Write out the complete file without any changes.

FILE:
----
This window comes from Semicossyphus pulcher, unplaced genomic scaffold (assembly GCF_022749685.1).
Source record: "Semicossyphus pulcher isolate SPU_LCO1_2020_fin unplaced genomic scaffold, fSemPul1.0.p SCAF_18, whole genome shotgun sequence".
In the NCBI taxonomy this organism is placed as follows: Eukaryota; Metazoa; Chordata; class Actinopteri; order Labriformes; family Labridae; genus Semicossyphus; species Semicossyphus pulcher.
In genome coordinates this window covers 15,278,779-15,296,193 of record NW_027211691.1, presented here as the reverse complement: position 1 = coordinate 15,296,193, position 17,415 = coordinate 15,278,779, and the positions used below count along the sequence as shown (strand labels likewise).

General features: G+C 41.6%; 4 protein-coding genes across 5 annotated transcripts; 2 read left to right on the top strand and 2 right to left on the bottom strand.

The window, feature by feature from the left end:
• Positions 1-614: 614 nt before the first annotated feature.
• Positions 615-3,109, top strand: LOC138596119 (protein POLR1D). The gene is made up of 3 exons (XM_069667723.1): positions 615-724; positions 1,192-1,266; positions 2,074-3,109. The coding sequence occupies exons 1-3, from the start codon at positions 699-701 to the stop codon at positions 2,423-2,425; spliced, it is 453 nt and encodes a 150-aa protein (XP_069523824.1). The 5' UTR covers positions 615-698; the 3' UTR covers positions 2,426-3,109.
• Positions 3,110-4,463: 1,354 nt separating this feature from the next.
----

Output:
This window comes from Semicossyphus pulcher, unplaced genomic scaffold (assembly GCF_022749685.1).
Source record: "Semicossyphus pulcher isolate SPU_LCO1_2020_fin unplaced genomic scaffold, fSemPul1.0.p SCAF_18, whole genome shotgun sequence".
In the NCBI taxonomy this organism is placed as follows: Eukaryota; Metazoa; Chordata; class Actinopteri; order Labriformes; family Labridae; genus Semicossyphus; species Semicossyphus pulcher.
In genome coordinates this window covers 15,278,779-15,296,193 of record NW_027211691.1, presented here as the reverse complement: position 1 = coordinate 15,296,193, position 17,415 = coordinate 15,278,779, and the positions used below count along the sequence as shown (strand labels likewise).

General features: G+C 41.6%; 4 protein-coding genes across 5 annotated transcripts; 2 read left to right on the top strand and 2 right to left on the bottom strand.

The window, feature by feature from the left end:
• Positions 1-614: 614 nt before the first annotated feature.
• Positions 615-3,109, top strand: LOC138596119 (protein POLR1D). The gene is made up of 3 exons (XM_069667723.1): positions 615-724; positions 1,192-1,266; positions 2,074-3,109. The coding sequence occupies exons 1-3, from the start codon at positions 699-701 to the stop codon at positions 2,423-2,425; spliced, it is 453 nt and encodes a 150-aa protein (XP_069523824.1). The 5' UTR covers positions 615-698; the 3' UTR covers positions 2,426-3,109.
• Positions 3,110-4,463: 1,354 nt separating this feature from the next.